Ever since leaving college back in the day I have carried a sketch pad. I used to walk the cities I found myself in and draw buildings and quay sides, boats and shop fronts but I never drew people as I never considered myself very good at drawing any kind of portrait, thumbnail or other. Getting a drawing to look like a person is one thing, getting it to look like a particular person is quite another.
As well as that many people find it hard to stand being reduced to an object in the peculiarly impersonal and assessing gaze of an engaged artist except of course other artists so when I found myself working in an art shop squashed in cheek by jowl with other artists I was in an ideal environment to practice.
I found that I loved it. It helped me be more relaxed around people and to get to know people better. I feel close to someone when I am drawing them. As well as that I feel it added something to my understanding of how we are in the world for when we really look at someone, when the subject becomes something to be studied, all our modern ideas of attractiveness go out the window. Some of the most supposedly attractive people are to me horribly bland while others who may not think they are anything to look have the most beautiful and rich visages imaginable. If only everyone one would take the time to sit and draw each other.
I cannot say my ability at catching a likeness has improved but these portraits here come pretty close I think, probably because I spent years working alongside these people. Looking at them now makes me nostalgic for a time when I had such an opportunity and also brings back a lot more memories that a mere photo.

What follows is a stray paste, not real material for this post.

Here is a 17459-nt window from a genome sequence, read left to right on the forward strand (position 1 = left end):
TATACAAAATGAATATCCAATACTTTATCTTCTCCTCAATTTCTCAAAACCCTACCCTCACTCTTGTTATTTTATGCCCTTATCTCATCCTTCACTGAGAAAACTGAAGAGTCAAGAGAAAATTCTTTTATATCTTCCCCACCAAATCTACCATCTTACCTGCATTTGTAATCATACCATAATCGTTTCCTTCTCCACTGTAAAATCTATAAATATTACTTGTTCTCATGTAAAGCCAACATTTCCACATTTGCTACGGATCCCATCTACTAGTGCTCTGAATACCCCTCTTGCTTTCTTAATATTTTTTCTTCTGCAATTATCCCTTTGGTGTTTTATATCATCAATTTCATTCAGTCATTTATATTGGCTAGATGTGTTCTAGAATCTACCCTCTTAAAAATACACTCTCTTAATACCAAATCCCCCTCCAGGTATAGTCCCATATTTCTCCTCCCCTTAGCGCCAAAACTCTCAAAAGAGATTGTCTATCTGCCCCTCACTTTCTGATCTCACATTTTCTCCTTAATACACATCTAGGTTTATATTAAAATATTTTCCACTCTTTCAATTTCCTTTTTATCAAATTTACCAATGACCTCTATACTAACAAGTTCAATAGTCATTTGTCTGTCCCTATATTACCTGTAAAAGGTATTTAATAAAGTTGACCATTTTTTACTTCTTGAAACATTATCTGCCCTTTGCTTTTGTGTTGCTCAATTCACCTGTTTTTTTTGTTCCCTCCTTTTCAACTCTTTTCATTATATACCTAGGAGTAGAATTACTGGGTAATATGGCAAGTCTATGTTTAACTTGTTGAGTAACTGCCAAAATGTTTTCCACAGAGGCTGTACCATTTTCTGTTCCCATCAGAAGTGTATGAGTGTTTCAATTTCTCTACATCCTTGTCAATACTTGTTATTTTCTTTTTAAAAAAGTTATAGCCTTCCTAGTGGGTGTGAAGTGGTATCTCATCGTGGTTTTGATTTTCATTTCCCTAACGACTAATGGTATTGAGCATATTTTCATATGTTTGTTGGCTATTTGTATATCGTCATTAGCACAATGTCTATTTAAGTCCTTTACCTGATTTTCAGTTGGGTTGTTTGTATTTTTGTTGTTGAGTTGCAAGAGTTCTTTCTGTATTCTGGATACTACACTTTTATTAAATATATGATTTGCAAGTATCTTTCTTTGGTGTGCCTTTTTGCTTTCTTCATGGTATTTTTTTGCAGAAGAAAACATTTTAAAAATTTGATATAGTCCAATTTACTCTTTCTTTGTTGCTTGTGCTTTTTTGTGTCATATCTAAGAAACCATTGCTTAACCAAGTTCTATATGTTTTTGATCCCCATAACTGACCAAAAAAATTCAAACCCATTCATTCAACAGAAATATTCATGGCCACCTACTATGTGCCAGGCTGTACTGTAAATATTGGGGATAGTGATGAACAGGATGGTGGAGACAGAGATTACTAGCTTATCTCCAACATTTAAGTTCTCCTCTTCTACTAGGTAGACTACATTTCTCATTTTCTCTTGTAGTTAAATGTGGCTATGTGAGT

The way Alice leaned casually sideways against the counter while talking to a customer or how Alex pored over the order form, blonde hair falling in a curtain. John playing poker on the computer and Tulta reading. Tina’s striking face that was accompanied by an industriousness and a talent at anything she turned her hand to. Jason, a painter, who always tried to leave at half four instead of half five as he had learned to read the time from a digital clock and got confused by clocks with hands. Ranald’s hair styles and his insouciance and his boredom with his architecture course (he is now a designer). Storm who was so sweet that when we found out that her pet name for us all- ‘Pupsack’ -was what Zimbabweans called the bag inside wine boxes we didn’t even mind.
There are numerous horror stories too, recognisable to anyone who has worked in a shop, which are for another post but I remember one time a well-heeled elderly couple coming into the shop. I served the gentleman while the lady flicked through a festival brochure as Ranald stared out the window, 18-year-old thoughts spinning under a neon blue mohican. The elderly lady asked him if he knew what was on in a particular theatre…
…he shrugged, puzzled.
She kept asking him for details about various other high art theatre shows, much to his confusion, until, getting tired of him, she declared loudly…
…and flung the brochure across the counter at him.
Since this time I have periodically drawn figures though these days I mostly draw quick sketches of people in cafes and on the street – it is a wonder how a simple line can convey so much energy- but seeing these makes me think I must someday sit down and start really looking at people again.
All were drawn in pencil or pen and ink on white paper but I changed the colour on some of them for variety.